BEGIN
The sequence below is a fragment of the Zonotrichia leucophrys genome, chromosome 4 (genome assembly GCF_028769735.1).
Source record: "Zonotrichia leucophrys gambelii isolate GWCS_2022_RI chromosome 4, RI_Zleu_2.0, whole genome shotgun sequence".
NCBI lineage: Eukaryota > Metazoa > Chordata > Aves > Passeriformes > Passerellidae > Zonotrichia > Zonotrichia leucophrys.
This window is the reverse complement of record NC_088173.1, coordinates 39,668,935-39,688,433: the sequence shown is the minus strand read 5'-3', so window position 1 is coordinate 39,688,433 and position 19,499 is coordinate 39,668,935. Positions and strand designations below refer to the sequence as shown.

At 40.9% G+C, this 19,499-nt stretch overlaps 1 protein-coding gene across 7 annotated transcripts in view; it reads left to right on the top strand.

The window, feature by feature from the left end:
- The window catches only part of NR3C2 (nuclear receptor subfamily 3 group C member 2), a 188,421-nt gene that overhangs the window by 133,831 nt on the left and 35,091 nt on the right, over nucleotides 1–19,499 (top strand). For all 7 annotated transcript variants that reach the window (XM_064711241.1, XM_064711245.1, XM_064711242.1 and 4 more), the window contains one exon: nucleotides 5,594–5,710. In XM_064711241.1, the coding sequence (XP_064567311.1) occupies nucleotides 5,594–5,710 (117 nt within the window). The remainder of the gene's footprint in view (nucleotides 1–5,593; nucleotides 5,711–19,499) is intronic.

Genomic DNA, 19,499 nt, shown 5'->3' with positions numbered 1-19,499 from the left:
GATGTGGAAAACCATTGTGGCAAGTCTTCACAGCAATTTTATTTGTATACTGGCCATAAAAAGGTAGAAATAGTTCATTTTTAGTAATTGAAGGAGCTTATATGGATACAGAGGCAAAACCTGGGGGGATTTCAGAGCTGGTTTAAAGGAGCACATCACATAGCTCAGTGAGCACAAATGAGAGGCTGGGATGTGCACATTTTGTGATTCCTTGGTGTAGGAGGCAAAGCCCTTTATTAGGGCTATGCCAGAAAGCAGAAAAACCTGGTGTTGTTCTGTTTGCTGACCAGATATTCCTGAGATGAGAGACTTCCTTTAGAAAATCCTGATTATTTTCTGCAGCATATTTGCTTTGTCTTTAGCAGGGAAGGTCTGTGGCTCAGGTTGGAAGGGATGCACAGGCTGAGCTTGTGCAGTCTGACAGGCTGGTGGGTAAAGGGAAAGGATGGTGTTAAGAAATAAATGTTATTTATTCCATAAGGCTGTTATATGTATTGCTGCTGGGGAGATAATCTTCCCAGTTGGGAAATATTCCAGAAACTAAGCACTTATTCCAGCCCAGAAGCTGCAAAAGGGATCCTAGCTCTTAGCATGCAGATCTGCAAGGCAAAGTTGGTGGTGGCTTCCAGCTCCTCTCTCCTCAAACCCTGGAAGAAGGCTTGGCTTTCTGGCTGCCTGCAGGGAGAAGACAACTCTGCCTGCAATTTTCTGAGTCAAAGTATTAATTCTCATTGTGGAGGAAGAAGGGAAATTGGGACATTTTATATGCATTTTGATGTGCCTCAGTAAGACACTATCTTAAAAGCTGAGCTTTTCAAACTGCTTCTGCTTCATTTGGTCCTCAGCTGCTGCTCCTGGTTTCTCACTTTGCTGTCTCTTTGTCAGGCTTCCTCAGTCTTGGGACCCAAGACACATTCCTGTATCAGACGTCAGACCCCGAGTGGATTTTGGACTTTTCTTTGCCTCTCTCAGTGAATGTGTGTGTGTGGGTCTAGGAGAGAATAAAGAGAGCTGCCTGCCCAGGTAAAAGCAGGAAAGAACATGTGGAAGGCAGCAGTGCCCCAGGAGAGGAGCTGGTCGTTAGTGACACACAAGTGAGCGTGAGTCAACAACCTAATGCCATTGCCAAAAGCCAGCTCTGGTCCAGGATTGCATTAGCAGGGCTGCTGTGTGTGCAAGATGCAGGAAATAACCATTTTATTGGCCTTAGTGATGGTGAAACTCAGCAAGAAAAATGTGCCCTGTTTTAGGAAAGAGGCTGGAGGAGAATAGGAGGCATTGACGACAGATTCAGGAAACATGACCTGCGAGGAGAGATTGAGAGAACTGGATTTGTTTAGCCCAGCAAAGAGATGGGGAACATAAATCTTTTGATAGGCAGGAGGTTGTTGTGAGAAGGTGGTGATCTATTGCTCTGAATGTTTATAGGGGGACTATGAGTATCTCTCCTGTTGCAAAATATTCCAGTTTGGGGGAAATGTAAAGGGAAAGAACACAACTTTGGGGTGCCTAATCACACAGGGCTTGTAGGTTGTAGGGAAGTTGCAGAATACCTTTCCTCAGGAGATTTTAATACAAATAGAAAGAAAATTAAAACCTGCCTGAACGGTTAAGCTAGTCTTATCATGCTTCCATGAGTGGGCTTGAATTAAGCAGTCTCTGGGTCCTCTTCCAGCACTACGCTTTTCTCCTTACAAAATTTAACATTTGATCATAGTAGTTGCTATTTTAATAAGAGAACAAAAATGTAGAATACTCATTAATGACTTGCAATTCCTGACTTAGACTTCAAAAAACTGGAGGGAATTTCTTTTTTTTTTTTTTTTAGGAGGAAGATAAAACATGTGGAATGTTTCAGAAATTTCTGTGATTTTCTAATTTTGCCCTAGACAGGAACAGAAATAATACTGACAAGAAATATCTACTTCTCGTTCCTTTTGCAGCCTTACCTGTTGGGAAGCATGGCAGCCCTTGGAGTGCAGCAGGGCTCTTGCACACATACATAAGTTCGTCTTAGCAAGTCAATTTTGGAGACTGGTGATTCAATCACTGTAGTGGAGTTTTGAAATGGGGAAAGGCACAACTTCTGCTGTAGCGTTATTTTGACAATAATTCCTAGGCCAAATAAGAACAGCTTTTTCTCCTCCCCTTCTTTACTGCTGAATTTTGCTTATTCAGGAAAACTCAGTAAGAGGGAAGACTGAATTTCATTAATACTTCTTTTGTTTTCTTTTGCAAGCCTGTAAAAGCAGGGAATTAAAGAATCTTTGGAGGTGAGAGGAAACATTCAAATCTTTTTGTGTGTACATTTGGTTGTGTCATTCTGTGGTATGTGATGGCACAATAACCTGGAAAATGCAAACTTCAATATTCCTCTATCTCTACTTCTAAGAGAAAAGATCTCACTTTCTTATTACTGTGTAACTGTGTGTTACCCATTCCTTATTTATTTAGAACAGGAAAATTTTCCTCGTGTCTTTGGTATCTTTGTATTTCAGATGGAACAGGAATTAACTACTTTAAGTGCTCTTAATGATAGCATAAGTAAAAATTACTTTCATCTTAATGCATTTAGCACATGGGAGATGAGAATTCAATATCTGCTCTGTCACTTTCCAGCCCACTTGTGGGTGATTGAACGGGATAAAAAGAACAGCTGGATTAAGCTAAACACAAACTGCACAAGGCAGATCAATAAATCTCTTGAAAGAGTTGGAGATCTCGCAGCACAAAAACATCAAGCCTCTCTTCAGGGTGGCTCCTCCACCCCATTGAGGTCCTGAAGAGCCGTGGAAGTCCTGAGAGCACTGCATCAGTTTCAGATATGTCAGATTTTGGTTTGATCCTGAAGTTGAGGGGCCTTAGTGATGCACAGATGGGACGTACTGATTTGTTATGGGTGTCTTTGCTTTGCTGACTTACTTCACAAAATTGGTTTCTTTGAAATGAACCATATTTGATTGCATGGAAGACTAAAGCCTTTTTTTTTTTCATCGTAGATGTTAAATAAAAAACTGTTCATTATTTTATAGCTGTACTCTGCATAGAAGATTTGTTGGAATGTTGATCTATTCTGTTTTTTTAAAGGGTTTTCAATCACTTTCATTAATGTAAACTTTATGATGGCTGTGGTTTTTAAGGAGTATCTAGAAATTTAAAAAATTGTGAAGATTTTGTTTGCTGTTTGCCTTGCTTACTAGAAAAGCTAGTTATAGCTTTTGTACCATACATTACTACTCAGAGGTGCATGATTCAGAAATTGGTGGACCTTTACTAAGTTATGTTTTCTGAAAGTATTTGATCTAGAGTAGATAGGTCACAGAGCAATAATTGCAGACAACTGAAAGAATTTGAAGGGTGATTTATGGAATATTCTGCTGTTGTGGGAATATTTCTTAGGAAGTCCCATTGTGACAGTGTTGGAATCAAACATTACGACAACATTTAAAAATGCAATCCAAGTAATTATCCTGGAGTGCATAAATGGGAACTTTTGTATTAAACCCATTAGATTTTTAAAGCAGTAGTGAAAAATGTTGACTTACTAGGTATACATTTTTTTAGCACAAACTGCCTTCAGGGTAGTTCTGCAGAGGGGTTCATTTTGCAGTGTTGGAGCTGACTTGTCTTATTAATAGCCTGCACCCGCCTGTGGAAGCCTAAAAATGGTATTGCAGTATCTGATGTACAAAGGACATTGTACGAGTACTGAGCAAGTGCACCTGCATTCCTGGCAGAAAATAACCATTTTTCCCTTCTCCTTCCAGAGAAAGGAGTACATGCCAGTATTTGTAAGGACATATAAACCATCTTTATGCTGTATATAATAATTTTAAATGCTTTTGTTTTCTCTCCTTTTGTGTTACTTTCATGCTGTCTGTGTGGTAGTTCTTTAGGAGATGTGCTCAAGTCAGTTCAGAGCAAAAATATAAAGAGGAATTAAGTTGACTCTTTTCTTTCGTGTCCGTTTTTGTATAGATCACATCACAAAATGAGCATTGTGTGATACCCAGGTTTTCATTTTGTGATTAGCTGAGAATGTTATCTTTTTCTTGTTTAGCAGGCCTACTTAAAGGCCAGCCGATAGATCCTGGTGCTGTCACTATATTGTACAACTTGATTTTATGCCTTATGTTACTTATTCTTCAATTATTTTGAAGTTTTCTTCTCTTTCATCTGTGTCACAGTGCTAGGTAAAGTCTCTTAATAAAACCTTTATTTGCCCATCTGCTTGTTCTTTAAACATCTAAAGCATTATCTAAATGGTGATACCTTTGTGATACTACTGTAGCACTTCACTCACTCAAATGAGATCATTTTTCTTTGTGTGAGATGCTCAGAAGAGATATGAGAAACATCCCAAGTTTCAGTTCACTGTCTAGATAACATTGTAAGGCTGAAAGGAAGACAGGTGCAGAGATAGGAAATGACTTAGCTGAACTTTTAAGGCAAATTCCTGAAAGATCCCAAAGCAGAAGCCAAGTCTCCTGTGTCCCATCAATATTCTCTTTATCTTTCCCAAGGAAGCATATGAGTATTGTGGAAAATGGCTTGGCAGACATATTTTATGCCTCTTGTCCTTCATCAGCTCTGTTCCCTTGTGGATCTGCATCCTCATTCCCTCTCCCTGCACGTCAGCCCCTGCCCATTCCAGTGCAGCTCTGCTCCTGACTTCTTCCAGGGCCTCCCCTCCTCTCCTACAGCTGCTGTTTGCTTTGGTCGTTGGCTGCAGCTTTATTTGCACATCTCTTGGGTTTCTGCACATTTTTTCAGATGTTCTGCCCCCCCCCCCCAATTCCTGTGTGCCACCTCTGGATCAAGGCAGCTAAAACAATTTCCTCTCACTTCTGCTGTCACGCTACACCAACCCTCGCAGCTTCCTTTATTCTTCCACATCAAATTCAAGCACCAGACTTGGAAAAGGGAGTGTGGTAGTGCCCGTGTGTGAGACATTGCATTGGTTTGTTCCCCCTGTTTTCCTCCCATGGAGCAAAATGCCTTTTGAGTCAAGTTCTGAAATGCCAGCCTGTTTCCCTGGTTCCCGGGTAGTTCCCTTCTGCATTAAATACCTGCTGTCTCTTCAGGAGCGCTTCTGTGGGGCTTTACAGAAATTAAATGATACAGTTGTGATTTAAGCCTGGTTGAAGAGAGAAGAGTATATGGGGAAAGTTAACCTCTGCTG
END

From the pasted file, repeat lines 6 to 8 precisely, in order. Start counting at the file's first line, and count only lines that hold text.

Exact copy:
The window, feature by feature from the left end:
- The window catches only part of NR3C2 (nuclear receptor subfamily 3 group C member 2), a 188,421-nt gene that overhangs the window by 133,831 nt on the left and 35,091 nt on the right, over nucleotides 1–19,499 (top strand). For all 7 annotated transcript variants that reach the window (XM_064711241.1, XM_064711245.1, XM_064711242.1 and 4 more), the window contains one exon: nucleotides 5,594–5,710. In XM_064711241.1, the coding sequence (XP_064567311.1) occupies nucleotides 5,594–5,710 (117 nt within the window). The remainder of the gene's footprint in view (nucleotides 1–5,593; nucleotides 5,711–19,499) is intronic.

Genomic DNA, 19,499 nt, shown 5'->3' with positions numbered 1-19,499 from the left: